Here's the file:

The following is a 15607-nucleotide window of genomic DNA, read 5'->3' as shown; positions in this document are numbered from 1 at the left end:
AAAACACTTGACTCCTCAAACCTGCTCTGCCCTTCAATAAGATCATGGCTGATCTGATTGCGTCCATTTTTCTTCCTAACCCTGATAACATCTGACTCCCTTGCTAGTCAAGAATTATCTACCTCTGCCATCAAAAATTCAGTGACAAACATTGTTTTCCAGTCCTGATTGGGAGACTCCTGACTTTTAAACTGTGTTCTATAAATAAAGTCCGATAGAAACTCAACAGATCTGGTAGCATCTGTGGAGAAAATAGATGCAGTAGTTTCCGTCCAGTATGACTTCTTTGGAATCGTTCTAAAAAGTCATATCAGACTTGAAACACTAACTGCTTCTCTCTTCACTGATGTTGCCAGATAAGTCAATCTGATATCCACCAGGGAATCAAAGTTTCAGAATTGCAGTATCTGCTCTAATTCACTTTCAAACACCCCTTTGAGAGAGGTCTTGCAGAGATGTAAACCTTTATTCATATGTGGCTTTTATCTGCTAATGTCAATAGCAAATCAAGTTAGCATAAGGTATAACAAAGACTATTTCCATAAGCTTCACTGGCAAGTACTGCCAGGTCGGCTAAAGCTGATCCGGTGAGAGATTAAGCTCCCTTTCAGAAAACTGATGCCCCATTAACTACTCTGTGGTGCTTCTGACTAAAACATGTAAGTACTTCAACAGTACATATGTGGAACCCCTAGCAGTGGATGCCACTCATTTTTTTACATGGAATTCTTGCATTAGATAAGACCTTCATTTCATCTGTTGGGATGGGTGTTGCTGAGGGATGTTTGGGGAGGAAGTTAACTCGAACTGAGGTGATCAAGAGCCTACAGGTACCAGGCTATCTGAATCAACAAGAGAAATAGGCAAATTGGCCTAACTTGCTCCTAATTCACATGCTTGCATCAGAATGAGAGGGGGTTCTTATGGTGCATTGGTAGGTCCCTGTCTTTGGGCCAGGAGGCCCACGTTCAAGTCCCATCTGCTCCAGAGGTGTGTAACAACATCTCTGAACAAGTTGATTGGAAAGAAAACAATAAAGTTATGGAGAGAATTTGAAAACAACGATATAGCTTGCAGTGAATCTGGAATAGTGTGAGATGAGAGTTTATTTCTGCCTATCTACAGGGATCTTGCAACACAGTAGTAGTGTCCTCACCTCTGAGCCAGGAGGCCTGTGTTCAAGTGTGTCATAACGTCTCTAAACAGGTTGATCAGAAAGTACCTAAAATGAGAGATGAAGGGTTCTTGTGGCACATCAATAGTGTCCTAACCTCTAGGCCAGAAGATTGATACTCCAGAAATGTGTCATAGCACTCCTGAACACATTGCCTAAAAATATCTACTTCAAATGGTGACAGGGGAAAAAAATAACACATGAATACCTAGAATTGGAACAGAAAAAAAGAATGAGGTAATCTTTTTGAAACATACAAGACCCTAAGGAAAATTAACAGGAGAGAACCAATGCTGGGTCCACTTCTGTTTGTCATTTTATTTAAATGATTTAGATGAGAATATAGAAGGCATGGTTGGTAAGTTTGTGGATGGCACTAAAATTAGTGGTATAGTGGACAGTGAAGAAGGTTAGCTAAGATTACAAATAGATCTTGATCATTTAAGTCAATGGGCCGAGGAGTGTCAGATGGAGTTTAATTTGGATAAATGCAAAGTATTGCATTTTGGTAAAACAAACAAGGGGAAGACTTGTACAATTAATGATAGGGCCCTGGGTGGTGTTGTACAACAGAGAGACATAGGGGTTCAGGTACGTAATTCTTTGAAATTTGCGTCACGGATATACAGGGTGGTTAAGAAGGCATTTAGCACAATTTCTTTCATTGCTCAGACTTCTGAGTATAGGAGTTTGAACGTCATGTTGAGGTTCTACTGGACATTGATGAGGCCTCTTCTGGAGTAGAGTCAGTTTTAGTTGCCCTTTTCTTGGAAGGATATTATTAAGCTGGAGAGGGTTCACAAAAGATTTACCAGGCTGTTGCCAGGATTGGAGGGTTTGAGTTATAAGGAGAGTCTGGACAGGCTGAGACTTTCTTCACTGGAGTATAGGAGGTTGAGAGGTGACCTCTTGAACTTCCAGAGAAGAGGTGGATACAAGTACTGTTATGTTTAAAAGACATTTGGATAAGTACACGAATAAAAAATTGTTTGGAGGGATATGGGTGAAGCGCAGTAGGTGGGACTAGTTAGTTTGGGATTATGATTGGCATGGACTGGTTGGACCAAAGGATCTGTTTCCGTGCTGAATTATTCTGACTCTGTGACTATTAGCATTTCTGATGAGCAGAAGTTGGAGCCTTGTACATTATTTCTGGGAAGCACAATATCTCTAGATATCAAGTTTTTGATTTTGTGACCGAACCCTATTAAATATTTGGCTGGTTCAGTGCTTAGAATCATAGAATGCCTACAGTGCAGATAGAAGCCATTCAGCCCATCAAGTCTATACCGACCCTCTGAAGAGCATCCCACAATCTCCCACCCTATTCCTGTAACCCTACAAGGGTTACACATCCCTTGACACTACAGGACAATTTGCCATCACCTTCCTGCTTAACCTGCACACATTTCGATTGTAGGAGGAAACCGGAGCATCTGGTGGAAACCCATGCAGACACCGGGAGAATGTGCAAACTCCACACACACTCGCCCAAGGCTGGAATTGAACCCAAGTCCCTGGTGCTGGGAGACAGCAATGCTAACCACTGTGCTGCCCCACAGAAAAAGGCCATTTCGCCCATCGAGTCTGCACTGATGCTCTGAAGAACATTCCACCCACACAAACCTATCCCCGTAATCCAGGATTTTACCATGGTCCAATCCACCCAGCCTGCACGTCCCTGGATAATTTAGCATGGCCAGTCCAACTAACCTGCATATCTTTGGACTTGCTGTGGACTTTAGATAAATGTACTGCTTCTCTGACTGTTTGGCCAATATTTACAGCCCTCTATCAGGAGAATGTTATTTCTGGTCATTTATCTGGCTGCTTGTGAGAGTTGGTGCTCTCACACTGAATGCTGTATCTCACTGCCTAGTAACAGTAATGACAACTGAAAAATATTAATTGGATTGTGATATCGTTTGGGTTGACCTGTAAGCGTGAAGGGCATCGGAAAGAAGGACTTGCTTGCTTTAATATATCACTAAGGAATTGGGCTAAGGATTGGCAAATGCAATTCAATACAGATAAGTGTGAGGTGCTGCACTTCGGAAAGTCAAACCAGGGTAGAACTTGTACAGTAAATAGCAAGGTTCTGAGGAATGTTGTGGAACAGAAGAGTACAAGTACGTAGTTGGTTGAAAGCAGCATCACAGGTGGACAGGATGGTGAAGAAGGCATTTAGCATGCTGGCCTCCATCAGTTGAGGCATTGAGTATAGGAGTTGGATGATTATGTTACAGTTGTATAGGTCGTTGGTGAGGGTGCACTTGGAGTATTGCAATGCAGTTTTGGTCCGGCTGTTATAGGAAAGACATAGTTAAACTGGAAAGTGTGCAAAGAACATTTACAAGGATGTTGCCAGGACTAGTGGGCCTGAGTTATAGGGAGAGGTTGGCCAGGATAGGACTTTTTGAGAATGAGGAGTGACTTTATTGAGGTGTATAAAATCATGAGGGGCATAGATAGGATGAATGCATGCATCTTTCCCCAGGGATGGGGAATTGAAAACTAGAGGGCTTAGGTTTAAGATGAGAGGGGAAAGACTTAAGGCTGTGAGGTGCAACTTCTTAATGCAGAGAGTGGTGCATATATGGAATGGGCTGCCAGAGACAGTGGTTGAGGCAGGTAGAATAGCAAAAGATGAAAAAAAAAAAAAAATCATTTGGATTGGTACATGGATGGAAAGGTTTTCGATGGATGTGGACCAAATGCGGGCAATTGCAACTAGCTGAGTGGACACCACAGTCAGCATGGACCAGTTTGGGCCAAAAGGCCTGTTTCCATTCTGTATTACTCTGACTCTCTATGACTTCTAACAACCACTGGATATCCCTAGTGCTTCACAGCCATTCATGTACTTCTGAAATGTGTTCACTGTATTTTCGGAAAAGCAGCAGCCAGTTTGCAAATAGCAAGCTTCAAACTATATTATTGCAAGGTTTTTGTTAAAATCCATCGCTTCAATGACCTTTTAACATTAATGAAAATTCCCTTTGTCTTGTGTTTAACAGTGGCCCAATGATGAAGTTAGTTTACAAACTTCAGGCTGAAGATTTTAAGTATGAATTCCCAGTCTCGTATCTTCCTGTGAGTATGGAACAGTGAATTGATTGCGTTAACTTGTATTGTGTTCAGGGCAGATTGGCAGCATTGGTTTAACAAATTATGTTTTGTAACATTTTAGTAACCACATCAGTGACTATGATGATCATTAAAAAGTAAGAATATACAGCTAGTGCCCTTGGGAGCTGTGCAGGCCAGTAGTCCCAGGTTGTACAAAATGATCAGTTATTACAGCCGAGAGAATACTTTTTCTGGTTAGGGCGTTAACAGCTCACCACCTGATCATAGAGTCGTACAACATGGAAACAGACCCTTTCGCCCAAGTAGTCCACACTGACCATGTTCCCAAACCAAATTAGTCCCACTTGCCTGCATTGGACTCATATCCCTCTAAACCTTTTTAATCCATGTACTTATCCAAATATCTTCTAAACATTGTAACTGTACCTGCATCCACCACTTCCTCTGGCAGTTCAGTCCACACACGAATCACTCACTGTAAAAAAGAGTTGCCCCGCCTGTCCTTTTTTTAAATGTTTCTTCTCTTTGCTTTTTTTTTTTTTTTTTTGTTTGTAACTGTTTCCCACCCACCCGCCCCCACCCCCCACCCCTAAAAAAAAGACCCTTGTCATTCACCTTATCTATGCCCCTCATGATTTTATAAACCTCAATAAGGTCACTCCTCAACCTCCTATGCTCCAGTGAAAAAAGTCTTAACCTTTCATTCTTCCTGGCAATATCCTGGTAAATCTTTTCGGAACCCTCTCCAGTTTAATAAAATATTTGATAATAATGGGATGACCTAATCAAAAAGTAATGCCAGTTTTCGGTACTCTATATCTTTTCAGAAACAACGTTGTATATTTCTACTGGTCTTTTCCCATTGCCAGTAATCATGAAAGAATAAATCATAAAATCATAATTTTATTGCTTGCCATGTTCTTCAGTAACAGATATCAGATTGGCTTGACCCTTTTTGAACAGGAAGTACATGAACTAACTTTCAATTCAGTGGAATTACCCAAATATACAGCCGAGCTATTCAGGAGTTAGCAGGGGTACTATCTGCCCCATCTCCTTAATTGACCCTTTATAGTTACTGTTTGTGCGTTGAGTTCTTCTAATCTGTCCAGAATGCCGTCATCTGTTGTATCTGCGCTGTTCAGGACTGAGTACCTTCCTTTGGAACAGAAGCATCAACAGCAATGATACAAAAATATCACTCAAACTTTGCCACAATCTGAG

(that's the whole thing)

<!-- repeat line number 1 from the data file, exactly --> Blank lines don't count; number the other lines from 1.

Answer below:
The following is a 15607-nucleotide window of genomic DNA, read 5'->3' as shown; positions in this document are numbered from 1 at the left end: